Jack Reacher: Never Go Back


For those of us who have read the book series, Lee Child's main character, Jack Reacher, is a guy you almost wish you could emulate. Retired military, has his checks sent to a post office box and picks them up when he needs them. No family, no attachments. Owns absolutely nothing. Carries around absolutely nothing. No house, no car, not even a storage unit anywhere. Wears clothes for several days, then discards them and buys new ones. Hitchikes places he wants to go. Or maybe takes a bus. In the books, he's a huge guy, six foot five and 260, so you can't miss him, or forget him after you meet him, either. And for the movie version, we cast.....Tom Cruise?

And yet, it seems to work. Jack Reacher, having been in the military police, investigative unit, not only can take care of himself in a fight, he knows a thing or two about getting to the bottom of a complex situation. He seems to have lightning-quick reflexes, so when he finds himself in a brawl, he never loses, even outnumbered. But the movie's Jack Reacher does get hit a few times, and carries around his wounds and scars to enhance his tough-guy image. Sure, Tom Cruise is a former pretty boy who's a little long in the tooth for a classic hero, but that plays into the character development, as well.

We open with a scene where Jack Reacher seems to be co-operating with the military police in order to corral a corrupt civilian sheriff. In the process, he makes contact with a certain Major Turner (Cobie Smulders), his replacement, and their repartee turns into a little phone flirting, so Reacher manages to make his way over to D.C., anticipating meeting this intruiging woman. But when he arrives at her office, he finds that she has been arrested for espionage. He knows those charges must be trumped-up, so he resolves to try to find out what's going on here. He quickly finds himself with a lot of formidable adversaries.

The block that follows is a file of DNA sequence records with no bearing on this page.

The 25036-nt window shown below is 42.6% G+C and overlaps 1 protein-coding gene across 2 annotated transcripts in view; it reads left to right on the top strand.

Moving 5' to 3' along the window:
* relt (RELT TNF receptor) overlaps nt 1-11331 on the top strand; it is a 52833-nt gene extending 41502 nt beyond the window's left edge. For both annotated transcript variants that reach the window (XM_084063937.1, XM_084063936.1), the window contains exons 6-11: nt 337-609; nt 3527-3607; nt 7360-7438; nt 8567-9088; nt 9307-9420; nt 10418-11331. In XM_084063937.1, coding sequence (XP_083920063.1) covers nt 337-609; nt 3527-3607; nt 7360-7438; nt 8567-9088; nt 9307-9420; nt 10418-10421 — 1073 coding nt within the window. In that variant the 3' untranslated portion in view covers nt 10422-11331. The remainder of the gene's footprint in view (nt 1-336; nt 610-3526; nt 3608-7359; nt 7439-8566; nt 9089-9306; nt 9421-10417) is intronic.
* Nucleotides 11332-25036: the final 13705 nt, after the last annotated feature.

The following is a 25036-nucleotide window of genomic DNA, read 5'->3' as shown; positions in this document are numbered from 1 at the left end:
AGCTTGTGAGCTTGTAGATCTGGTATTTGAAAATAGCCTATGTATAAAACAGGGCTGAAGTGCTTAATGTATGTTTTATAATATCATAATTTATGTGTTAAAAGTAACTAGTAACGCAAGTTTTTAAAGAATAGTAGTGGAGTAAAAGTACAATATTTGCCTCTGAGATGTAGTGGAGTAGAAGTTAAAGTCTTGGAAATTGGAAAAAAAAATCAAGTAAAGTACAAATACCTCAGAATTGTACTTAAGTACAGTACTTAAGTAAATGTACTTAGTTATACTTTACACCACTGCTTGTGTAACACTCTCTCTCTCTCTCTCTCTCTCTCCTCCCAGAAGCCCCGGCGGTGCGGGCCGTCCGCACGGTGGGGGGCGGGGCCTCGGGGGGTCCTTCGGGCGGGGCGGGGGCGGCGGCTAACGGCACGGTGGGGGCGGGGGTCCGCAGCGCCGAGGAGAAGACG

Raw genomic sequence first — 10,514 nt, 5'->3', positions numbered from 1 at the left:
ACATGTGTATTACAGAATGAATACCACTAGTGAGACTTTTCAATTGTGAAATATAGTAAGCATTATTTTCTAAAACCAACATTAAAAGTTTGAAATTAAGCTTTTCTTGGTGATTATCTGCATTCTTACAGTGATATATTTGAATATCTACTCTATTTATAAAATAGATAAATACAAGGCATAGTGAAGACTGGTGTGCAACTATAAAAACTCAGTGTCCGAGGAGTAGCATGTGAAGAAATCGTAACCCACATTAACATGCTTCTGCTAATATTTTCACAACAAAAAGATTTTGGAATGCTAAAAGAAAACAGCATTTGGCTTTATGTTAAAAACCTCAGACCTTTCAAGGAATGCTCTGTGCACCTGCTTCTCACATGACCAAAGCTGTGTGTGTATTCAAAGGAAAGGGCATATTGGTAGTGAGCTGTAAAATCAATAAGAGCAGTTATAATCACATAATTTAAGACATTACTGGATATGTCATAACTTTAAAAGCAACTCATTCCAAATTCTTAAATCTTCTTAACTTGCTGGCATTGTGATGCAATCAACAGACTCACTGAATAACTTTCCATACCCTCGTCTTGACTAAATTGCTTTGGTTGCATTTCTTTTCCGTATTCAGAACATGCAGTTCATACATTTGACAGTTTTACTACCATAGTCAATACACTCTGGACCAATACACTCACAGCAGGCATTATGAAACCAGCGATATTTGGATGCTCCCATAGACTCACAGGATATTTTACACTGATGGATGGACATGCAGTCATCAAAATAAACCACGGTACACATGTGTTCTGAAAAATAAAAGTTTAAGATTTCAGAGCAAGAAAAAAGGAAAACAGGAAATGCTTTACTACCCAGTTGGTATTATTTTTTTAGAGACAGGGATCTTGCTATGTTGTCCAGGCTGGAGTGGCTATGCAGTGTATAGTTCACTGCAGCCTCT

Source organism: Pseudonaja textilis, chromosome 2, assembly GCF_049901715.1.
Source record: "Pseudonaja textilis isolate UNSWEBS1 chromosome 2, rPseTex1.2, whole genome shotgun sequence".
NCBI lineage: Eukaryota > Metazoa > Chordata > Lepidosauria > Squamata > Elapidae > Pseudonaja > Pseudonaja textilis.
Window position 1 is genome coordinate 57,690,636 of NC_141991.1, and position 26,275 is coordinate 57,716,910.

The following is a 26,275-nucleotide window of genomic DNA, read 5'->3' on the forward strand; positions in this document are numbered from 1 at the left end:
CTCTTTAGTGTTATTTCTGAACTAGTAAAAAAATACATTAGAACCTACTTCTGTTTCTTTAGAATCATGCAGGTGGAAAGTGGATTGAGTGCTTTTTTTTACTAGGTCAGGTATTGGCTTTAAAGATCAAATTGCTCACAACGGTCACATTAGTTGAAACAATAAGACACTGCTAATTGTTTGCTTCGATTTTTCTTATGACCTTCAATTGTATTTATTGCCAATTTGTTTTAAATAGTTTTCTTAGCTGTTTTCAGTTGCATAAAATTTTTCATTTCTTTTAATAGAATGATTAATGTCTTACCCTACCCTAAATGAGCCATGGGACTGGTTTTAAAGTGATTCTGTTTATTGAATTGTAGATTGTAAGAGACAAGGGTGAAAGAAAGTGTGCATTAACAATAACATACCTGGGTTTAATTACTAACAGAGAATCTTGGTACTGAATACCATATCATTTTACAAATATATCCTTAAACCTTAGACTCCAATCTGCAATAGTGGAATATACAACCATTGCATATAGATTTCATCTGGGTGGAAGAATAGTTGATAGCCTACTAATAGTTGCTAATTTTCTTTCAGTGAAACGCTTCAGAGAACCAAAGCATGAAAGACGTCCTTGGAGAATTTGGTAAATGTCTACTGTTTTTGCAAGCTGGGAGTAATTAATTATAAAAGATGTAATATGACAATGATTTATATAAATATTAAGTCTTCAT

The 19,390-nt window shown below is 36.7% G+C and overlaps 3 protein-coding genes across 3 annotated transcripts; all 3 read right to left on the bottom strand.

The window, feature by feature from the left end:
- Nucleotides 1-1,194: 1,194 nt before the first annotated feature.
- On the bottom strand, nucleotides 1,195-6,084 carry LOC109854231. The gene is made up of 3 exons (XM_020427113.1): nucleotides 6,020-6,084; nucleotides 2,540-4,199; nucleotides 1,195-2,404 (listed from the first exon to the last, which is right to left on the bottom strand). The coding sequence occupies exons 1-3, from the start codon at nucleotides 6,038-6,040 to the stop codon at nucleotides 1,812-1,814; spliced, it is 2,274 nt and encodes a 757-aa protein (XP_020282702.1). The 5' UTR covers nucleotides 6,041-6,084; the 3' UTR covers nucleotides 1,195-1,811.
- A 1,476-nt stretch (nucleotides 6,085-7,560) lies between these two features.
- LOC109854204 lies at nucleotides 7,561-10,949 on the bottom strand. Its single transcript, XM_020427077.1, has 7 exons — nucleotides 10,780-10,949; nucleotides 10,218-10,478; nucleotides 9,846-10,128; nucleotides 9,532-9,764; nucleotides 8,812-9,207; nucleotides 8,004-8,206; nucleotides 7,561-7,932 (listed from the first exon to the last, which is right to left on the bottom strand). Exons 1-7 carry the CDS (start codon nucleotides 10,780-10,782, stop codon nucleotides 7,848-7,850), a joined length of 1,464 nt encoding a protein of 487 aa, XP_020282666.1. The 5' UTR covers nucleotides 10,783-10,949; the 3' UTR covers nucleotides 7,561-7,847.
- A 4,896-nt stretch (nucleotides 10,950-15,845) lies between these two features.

It turns out that somebody in the military is not only selling arms in the black market, but also hiring a paramilitary organization to keep their secrets. The money involved means the corruption goes way up the chain, and also raises the question of even darker secrets (like drug running in military transports).

Yes, of course it's unrealistic to think that one man on the outside of all this can somehow bring enough resources to bear to put pressure on the whole mechanism, even if he does manage to spring Major Turner from the military prison, so they can work together. They're always on the run, and always being traced and pursued by bad hombres. And to make matters worse, Reacher suddenly finds himself in a paternity suit controversy that's he pretty sure is bogus, as well, but he needs to find out. Enter the defiant teenager Samantha (Danika Yarosh), the street-wise kid who nicely triangles the nascent non-relationship of Reacher and Turner.

Mostly, it's a lot of chase scenes and intrigue, an elaborate game of hide-and-go-seek. Some physical violence, but no sex or love, either; we really don't have time for that gushy stuff to develop here. It's a fast-paced thriller with the hero not so much riding off into the sunset as standing by the side of the open road with his thumb out. The post-modern anti-hero.


Questions for Discussion:

  1. Have you ever wanted to just hit the open road by yourself and see what adventures await? How long do you think it would take for the isolation to no longer seem charming?

  2. Would you put yourself and your life at risk in order to bring down a crime gang? Even if you weren't in law enforcement?

  3. When have you wished a relationship would spark but it never quite happened?


Dr. Ronald P. Salfen, DFW Film Critics Association